Strength of the Two: The Composite Component Bus Project
TEMSA Global’s first encounter with composite materials dates back nearly 20 years, when composite (FRP) materials were first used for the interiors of buses and the front and rear panels of vehicles. Over the following 5-8 years, FRP parts in buses were replaced with ABS and polyurethane materials. In terms of competitiveness, the topic of light and durable vehicles is a very crucial topic for all companies in the bus sector. A lighter vehicle means you can lower the fuel consumption, and offer more seats and a higher baggage capacity, thus making your mark on the sector and outstripping your competitors. Innovations and developments in this field resemble a race with no finish line; TEMSA Global has always taken part in this race, aiming to o‑er vehicles that are highly competitive and bring added value to the customer, through both their design as well as new material technologies. As of December 2014, we have followed closely and with great interest the investments of Kordsa Global in the field of composite materials. We met the Kordsa Global Composite Technologies team to discuss the activities, production, objectives and client expectations of our companies. As a result of this mutual sharing of information, we made a decision to create a joint project by bringing together the strategies and objectives of TEMSA Global and Kordsa Global. Our teams prepared a report on our new Marathon vehicle, which we determined as the target vehicle for our project, regarding the possibilities in terms of converting metal to composite by evaluating parts with regard to weight, annual production numbers, costs and alternative production techniques. Composite materials were being used in only a limited number of applications, such as bumpers, protective glass and fenders, and as a result of this report we established an objective to increase the use of composite parts in our vehicles. This was the beginning of “The Composite Component Bus Project”
The vehicle’s “Baggage Lid” became our first project, and there were several reasons behind this choice. Baggage Lid is expected to have high cosmetic performance in terms of surface and visual quality, but at the same time is a moving part that is exposed to dynamic loads. Therefore, baggage lid should be strong and esthetical at the same time. For these reasons, our teams felt that producing a composite baggage lid would be a challenging and exciting target to reach. The objective in our “Baggage Lid” project was reducing the weight of the vehicle while also increasing durability, as well as reducing g the risk of corrosion by replacing metal materials with composite.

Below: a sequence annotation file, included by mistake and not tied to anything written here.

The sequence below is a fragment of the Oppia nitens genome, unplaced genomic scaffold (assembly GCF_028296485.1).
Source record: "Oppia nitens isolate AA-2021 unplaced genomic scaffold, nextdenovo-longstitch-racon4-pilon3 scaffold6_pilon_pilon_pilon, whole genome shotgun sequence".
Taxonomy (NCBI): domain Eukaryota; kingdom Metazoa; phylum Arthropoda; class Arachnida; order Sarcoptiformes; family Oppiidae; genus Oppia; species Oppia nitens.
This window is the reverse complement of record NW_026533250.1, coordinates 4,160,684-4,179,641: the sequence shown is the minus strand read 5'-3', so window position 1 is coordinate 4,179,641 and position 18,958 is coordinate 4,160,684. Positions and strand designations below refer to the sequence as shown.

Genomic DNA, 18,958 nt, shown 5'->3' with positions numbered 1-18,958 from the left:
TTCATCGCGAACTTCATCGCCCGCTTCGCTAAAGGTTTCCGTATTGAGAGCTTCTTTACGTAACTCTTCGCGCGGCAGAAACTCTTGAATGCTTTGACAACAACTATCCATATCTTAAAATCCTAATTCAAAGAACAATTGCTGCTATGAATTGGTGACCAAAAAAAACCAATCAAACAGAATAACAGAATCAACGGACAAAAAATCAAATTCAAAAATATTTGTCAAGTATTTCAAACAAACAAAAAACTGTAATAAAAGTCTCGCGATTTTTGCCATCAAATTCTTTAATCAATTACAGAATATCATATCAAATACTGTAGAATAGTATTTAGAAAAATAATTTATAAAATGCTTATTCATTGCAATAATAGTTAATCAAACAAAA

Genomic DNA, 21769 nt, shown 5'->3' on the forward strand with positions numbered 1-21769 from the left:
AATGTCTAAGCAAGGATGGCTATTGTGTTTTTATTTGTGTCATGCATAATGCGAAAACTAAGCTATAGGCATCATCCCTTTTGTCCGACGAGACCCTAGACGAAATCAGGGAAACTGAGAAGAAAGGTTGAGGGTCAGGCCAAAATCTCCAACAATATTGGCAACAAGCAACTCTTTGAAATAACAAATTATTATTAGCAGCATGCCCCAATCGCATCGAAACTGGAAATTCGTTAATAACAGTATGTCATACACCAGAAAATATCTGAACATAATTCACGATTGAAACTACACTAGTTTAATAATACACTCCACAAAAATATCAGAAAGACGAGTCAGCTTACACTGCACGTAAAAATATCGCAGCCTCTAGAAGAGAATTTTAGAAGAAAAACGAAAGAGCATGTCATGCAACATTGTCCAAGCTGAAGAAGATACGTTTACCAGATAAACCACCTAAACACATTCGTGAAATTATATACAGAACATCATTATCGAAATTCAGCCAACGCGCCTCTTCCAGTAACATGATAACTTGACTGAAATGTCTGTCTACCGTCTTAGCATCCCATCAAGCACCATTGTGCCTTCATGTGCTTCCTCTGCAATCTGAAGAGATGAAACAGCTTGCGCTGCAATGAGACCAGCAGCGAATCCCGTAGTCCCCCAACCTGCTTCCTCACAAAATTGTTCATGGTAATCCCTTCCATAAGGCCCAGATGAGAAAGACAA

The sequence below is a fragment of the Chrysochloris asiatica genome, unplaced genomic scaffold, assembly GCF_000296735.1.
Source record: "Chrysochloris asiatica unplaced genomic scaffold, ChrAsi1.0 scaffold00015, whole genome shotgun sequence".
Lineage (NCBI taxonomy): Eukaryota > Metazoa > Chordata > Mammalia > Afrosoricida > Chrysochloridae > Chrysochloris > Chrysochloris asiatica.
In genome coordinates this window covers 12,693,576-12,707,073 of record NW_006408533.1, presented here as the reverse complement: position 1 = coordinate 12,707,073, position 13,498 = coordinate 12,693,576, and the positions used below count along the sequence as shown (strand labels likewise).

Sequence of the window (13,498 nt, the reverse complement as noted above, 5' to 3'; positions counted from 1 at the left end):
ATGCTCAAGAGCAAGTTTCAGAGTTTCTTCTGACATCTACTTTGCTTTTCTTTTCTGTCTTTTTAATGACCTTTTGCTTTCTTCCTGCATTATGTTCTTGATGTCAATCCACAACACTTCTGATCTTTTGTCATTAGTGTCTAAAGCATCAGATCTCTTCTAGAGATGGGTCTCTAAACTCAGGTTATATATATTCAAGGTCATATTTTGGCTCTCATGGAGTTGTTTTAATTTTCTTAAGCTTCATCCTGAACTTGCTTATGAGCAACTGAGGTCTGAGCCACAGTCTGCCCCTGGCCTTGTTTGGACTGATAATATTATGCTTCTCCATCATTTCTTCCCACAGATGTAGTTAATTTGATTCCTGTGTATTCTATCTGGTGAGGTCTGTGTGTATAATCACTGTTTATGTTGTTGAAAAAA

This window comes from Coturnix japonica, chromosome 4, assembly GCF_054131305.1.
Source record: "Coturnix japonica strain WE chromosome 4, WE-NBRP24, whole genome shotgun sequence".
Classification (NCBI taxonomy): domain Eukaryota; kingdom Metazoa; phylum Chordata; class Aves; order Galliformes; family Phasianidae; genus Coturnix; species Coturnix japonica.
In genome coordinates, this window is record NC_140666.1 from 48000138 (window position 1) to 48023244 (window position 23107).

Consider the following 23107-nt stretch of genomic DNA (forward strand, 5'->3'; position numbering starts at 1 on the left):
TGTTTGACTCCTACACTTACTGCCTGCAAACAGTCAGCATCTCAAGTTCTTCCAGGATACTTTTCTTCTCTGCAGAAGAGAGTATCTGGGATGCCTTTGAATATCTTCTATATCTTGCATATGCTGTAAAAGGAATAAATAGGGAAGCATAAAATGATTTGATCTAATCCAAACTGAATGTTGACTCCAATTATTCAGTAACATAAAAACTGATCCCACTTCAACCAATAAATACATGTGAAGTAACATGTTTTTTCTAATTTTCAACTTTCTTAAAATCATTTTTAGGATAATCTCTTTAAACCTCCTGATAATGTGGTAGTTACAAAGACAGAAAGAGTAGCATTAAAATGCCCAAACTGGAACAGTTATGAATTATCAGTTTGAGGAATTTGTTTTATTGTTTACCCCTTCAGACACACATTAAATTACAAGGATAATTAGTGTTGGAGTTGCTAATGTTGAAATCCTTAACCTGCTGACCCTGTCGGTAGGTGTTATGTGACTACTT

Our design teams started by calculating the required endurance values (distortion and deflection solidities) through both computer aided engineering (CAE) as well as tests on the current door design, and we then based our lid design on to these values. At the same time, Kordsa Global developed a custom material for the baggage lid by working on resin and fiber compositions in line with our concept design. Composite materials release a certain amount of gas during use on the vehicle due to the solvent that they incorporate. Since the formula obtained during the selection of resins was solvent-free, the team has enabled the removal of these harmful gasses. As a result, our vehicles have become more environmentally friendly and more sensitive to human health. This has been a very important positive outcome of the project for both Temsa Global and Kordsa Global. Material values were obtained by Kordsa Global through an analysis of the lid prepreg-material lamination, based on the requirements of the baggage lid. Prior to the lid production, these values were validated by the TEMSA Global CAE team in a computer environment using kinematic simulations. Over the course of the project, the CAE design teams gained competence in the analysis of composite materials. The door design entered the final stage with these values.
The prototype production was carried out according to the final door design with the support of a sub-contractor who was based at the firm. The ongoing prototype studies enabled the development of a local supplier who is able to carry out production with prepreg materials. Prototype production was carried out using glass-fiber-based prepreg and glass-carbon-based prepreg. Users of composite materials often face problems caused by irregularities in the resin-fiber ratio of the part concerned. During the production phase of this prototype, the prepreg material was saturated with resin in advance, allowing full control of this aspect of the production process. This development brought TEMSA Global to a point that enabled the company to change its perspective on the use of composite materials.
Through tests (such as paint and adhesive tests) carried out on prepreg sheets and door samples obtained with Kordsa Global, we created material libraries and material testing specifications for future projects. The test stands for the produced baggage lids and road tests on the prototype vehicle continue to take place. In parallel with these tests, preparations for mass production have also commenced. Finally, the crowning glory of our successful project with Kordsa Global was being awarded first place in the Synergy Category of the prestigious Sabancı Golden Collar Awards; we are all extremely proud of our achievements.